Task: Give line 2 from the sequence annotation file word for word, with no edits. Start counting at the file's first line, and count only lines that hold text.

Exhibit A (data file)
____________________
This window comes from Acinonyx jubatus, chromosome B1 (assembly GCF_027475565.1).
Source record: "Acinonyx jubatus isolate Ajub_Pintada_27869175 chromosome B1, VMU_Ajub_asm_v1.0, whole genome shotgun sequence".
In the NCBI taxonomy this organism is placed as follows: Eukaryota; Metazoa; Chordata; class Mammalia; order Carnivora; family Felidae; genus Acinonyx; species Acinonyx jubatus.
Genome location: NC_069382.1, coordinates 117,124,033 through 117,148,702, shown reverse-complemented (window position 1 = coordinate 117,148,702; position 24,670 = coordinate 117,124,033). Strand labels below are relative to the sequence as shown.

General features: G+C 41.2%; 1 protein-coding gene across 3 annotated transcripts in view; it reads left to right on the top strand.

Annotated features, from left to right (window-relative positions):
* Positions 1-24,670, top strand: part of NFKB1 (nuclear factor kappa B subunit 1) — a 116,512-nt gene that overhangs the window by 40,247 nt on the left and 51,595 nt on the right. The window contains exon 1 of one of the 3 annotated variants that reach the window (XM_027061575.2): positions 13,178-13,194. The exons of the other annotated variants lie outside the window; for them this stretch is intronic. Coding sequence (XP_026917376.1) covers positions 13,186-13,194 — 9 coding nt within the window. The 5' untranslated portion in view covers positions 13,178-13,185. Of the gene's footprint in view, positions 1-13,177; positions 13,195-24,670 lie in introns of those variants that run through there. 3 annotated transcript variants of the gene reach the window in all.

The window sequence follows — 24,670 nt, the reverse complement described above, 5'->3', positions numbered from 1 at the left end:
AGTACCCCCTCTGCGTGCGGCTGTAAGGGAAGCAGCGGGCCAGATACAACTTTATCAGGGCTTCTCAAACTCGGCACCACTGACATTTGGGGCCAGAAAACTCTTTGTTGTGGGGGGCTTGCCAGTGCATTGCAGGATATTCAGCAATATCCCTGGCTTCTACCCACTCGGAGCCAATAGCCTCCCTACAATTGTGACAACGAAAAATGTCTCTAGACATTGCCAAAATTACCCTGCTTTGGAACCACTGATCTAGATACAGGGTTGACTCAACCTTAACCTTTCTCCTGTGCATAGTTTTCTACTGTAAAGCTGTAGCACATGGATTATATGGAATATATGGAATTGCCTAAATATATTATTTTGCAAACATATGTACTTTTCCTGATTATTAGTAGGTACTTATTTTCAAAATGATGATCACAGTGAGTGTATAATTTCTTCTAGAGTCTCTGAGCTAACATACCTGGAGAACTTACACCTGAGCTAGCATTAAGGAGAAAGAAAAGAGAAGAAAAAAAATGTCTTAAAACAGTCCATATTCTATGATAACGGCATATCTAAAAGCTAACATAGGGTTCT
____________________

Source record: "Acinonyx jubatus isolate Ajub_Pintada_27869175 chromosome B1, VMU_Ajub_asm_v1.0, whole genome shotgun sequence".